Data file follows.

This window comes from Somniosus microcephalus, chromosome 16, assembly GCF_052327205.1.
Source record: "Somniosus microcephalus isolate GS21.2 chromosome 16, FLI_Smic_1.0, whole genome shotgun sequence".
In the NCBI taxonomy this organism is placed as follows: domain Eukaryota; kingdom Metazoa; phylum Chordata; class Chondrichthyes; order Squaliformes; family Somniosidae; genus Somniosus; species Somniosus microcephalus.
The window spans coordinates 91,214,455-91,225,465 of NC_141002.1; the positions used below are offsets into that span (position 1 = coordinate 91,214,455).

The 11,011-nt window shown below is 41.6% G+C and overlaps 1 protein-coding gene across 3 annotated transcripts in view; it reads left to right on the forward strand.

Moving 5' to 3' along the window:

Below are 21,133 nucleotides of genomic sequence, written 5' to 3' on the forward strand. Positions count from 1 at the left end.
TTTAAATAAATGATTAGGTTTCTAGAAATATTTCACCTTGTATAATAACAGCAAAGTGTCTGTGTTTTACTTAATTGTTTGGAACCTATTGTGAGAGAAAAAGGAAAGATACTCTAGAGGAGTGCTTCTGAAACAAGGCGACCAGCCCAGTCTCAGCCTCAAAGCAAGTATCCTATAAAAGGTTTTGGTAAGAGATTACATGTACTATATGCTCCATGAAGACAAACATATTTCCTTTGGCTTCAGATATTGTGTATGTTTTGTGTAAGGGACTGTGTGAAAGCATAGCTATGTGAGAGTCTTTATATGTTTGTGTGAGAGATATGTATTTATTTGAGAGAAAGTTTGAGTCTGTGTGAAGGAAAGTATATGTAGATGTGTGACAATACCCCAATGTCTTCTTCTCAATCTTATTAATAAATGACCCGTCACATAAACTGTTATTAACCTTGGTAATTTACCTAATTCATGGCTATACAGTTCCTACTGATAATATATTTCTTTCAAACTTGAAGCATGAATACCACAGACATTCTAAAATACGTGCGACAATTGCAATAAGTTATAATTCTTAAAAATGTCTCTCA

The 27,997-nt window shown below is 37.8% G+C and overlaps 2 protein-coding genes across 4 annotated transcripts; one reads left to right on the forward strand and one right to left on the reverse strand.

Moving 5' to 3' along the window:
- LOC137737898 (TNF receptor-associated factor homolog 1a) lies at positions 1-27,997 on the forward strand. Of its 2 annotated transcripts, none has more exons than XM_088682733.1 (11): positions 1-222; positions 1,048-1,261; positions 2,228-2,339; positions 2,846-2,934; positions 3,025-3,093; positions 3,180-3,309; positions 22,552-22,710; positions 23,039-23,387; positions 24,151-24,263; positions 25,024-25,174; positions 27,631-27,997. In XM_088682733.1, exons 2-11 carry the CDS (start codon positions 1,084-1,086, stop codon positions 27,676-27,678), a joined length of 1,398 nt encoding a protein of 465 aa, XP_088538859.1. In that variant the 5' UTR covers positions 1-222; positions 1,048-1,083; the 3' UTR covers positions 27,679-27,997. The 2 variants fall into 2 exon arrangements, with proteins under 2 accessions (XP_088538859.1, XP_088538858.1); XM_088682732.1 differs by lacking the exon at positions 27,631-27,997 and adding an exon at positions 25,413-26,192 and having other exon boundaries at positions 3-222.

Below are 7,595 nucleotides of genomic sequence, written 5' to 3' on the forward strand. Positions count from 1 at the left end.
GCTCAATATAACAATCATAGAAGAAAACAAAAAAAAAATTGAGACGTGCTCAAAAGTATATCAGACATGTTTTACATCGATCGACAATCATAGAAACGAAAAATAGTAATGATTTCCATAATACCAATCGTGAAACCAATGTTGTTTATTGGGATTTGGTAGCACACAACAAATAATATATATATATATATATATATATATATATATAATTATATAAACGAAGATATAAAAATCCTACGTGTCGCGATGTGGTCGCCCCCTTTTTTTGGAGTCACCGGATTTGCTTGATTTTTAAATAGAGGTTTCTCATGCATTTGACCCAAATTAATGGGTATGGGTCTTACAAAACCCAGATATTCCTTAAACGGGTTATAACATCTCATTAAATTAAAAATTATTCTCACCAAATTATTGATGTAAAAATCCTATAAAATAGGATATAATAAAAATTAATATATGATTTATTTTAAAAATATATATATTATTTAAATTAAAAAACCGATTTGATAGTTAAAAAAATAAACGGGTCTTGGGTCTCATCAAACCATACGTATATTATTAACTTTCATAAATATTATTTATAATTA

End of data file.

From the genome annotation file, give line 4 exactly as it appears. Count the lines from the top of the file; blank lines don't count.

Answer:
The window spans coordinates 91,214,455-91,225,465 of NC_141002.1; the positions used below are offsets into that span (position 1 = coordinate 91,214,455).